“Advertisers tend to make the mistake to think that entertainment is a replacement for emotional engagement,” Passikoff said. “It isn’t.”
Ads that make people feel good about themselves for using a product, for a variety of reasons, can work. For example, aligned with the rise of emotional over rational factors, consumers really do place importance on alignment of a brand with their outlook on social issues, Passikoff said. So the much-ballyhooed "purpose marketing" might actually be paying off. But what drives emotional attachment also can vary by category.
How Brand Keys measures the mix of emotional vs. rational in driving brand choice is complex. But it boils down to asking people about how they rate brand preference overall, and also rating how they see brands in terms of rational factors like product quality, features and price while also asking questions—sometimes less direct—to gauge their emotional attachment to the brand. Correlating people’s rational and emotional evaluations of brands with their overall brand preference helps indicate which factors are most decisive.
The rise of the emotional over rational appeals tracks nicely with how marketers have evolved over the past 25 years.
For example, Procter & Gamble Co. was once legendary for its army of analytical marketers bent on driving home product benefits and other rational appeals in ads. Then, early in the millennium under former global brand officer Jim Stengel, the company began emphasizing more emotional appeals in ads, sending marketers to Cannes in an effort to transform the culture. Rival Unilever and others evolved on a similar timeline, as even the most hardline rational marketers turned to more emotional appeals.
Even so, there remains plenty of room for the rational. P&G, currently on a multi-year streak of beating top-line expectations and broadly gaining market share, evaluates the success of its marketing via what it calls “noticeable superiority,” or how consumers rate brands on performance as well as how attached they are to them emotionally. In announcing its latest quarter of beating Wall Street top-line forecasts with 6% organic growth on Jan. 19, Chief Financial Officer Andre Schulten noted in an earnings call that P&G’s brand portfolio is “75% superior by our assessment” which is “reflected probably in the market share results and trends that we’re seeing.”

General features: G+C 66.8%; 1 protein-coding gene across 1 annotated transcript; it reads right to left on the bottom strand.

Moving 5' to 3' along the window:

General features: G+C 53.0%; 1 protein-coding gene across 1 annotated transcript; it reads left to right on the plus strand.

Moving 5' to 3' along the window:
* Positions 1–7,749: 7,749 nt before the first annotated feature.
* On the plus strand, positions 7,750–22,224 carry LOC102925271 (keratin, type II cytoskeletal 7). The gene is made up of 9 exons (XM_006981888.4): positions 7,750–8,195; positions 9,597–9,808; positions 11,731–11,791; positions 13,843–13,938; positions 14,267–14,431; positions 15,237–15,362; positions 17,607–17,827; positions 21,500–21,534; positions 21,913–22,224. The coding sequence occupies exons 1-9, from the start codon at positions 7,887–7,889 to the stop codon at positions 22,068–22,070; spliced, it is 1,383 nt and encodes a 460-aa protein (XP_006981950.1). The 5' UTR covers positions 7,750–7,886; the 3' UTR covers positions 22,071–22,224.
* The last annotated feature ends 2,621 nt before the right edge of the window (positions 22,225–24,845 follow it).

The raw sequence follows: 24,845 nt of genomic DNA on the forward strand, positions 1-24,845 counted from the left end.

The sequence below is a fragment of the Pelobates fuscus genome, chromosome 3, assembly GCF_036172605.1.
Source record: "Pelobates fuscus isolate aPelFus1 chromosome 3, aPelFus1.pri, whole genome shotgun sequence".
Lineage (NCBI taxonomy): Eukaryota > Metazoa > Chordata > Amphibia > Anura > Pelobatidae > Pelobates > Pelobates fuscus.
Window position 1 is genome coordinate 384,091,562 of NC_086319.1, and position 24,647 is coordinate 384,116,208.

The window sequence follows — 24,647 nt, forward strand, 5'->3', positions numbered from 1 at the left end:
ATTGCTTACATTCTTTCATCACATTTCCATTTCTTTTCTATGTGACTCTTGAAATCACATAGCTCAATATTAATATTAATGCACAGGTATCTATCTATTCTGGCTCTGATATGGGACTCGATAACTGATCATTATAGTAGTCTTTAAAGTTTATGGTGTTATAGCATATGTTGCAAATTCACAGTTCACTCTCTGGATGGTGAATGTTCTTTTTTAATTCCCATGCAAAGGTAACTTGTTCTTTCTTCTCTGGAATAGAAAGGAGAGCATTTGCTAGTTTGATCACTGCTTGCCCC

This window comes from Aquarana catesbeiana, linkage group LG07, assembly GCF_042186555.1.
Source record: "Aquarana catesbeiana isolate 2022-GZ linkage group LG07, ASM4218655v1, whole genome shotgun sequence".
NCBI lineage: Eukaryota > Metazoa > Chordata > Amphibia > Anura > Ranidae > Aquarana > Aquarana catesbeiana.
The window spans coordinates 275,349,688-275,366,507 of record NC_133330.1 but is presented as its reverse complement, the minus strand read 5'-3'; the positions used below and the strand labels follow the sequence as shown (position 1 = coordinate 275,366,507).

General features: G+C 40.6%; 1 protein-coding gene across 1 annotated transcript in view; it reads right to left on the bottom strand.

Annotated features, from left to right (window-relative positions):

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Brand Keys used a wide array of tracking surveys, which included more than 88,000 in the past year and 4.3 million over the past quarter century, covering consumers ages 16 to 65 from nine U.S. Census regions. Brand Keys said its loyalty assessments correlate with consumer marketplace behavior at above 0.8, where zero is no correlation and 1.0 is complete correlation.
Chief among brands making the right connection, according to Brand Keys, include Discover, which has held the top spot in credit cards for all 25 years of the survey; Avis, a 23-year leader in rental cars; Domino’s, which has been a pizza leader for 18 years; Dunkin’, a leader for 16 years in out-of-home coffee; and AT&T Wireless, a leader for 13 years.